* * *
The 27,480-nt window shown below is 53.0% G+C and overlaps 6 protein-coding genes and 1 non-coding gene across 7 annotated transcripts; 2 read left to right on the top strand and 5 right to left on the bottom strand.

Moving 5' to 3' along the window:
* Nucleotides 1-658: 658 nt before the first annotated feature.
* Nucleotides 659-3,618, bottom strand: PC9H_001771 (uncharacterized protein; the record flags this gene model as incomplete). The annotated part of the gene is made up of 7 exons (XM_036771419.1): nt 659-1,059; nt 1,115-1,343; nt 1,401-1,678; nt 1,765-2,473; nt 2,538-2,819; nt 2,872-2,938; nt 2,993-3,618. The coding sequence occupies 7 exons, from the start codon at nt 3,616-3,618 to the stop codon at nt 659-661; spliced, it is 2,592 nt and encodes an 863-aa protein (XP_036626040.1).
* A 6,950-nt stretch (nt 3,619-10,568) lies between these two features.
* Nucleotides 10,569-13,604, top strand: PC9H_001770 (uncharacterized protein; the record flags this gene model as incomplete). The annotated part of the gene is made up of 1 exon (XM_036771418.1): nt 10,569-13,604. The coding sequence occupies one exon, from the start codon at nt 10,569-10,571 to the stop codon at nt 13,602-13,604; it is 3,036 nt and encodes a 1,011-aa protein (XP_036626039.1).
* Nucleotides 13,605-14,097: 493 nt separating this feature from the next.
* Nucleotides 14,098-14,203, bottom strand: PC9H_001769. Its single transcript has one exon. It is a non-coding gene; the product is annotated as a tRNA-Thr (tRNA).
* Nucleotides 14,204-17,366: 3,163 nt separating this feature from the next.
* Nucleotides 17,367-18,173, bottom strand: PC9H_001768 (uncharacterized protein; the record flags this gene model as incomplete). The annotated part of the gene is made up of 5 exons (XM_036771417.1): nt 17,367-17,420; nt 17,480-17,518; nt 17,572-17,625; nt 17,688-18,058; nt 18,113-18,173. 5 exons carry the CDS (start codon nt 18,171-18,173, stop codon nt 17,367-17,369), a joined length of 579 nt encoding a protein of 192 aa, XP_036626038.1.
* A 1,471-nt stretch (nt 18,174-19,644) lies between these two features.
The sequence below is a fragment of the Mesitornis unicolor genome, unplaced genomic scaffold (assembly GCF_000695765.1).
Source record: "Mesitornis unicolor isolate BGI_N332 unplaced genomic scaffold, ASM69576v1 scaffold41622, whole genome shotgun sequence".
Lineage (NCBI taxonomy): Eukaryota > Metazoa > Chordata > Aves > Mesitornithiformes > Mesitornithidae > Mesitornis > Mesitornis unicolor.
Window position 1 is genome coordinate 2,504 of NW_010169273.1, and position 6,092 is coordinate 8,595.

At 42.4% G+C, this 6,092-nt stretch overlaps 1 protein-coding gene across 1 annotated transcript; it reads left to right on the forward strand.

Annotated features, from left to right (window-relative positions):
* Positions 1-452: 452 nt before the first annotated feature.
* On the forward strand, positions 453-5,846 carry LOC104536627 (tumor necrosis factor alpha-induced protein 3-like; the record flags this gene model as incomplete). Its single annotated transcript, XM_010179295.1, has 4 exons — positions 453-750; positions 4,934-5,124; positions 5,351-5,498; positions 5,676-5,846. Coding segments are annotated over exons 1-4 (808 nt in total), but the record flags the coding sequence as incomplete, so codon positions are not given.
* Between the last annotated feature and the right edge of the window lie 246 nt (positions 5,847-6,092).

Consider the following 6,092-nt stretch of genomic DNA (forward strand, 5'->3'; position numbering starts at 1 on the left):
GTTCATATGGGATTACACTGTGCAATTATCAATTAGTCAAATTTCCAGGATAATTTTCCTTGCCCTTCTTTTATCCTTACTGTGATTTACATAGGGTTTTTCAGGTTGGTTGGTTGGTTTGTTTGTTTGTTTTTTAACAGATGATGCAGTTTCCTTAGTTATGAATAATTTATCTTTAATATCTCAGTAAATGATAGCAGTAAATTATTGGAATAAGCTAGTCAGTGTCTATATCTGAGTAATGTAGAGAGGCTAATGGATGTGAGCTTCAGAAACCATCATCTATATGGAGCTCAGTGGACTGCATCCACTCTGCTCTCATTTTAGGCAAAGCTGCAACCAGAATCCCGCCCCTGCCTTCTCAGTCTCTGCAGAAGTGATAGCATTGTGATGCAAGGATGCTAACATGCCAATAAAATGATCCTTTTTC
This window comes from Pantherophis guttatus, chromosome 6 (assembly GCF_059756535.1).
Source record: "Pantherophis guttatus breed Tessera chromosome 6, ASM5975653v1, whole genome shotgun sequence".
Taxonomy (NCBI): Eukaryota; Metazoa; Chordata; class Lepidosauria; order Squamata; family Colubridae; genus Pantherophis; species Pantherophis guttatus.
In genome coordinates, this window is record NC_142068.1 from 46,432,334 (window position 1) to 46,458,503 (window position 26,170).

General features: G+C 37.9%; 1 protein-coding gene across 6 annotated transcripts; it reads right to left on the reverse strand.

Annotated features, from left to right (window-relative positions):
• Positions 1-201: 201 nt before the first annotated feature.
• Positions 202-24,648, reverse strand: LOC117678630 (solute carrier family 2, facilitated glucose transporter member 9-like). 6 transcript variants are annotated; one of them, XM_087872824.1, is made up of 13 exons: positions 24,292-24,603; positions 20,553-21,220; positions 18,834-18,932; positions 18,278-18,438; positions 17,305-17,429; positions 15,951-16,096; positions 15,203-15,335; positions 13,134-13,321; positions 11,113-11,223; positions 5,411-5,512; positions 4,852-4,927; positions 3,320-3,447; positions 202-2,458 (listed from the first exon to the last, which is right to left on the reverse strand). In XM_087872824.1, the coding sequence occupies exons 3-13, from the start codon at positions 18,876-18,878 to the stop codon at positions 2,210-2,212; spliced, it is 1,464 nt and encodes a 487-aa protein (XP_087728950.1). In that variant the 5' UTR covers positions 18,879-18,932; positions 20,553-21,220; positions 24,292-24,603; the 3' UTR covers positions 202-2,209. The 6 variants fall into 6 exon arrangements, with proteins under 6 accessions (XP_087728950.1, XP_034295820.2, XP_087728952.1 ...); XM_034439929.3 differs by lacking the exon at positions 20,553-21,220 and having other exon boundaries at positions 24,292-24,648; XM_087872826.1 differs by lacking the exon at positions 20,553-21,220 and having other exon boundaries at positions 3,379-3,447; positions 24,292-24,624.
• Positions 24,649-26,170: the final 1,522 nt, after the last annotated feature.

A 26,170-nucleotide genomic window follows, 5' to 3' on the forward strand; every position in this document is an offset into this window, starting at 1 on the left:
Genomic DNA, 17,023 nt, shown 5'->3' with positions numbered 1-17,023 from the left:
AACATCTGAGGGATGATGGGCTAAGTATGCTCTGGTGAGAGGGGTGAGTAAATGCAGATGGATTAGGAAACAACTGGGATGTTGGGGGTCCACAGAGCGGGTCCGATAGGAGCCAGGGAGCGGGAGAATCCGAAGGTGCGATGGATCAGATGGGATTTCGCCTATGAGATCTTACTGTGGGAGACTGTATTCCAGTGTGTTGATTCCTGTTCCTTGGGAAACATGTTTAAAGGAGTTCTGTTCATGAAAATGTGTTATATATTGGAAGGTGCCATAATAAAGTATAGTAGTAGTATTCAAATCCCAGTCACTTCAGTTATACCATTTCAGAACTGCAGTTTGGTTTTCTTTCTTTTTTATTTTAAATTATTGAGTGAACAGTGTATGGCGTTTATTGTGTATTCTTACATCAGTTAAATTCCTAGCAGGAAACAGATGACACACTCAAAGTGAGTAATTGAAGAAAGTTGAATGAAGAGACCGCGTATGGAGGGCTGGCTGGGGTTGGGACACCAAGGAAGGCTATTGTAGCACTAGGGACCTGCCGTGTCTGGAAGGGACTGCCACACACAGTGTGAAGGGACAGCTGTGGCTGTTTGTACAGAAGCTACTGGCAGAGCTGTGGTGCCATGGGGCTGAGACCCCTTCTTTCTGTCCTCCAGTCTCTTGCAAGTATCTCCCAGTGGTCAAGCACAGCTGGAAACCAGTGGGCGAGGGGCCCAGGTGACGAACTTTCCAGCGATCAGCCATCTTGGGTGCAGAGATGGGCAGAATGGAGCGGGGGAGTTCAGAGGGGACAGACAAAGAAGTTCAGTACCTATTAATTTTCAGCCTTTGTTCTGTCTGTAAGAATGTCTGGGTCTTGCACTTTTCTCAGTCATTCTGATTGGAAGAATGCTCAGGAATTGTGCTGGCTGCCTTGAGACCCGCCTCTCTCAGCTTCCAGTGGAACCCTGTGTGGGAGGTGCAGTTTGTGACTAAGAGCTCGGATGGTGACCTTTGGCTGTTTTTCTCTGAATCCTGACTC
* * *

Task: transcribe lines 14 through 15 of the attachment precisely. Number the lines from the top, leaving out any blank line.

Lineage (NCBI taxonomy): Eukaryota > Metazoa > Chordata > Aves > Mesitornithiformes > Mesitornithidae > Mesitornis > Mesitornis unicolor.
Window position 1 is genome coordinate 2,504 of NW_010169273.1, and position 6,092 is coordinate 8,595.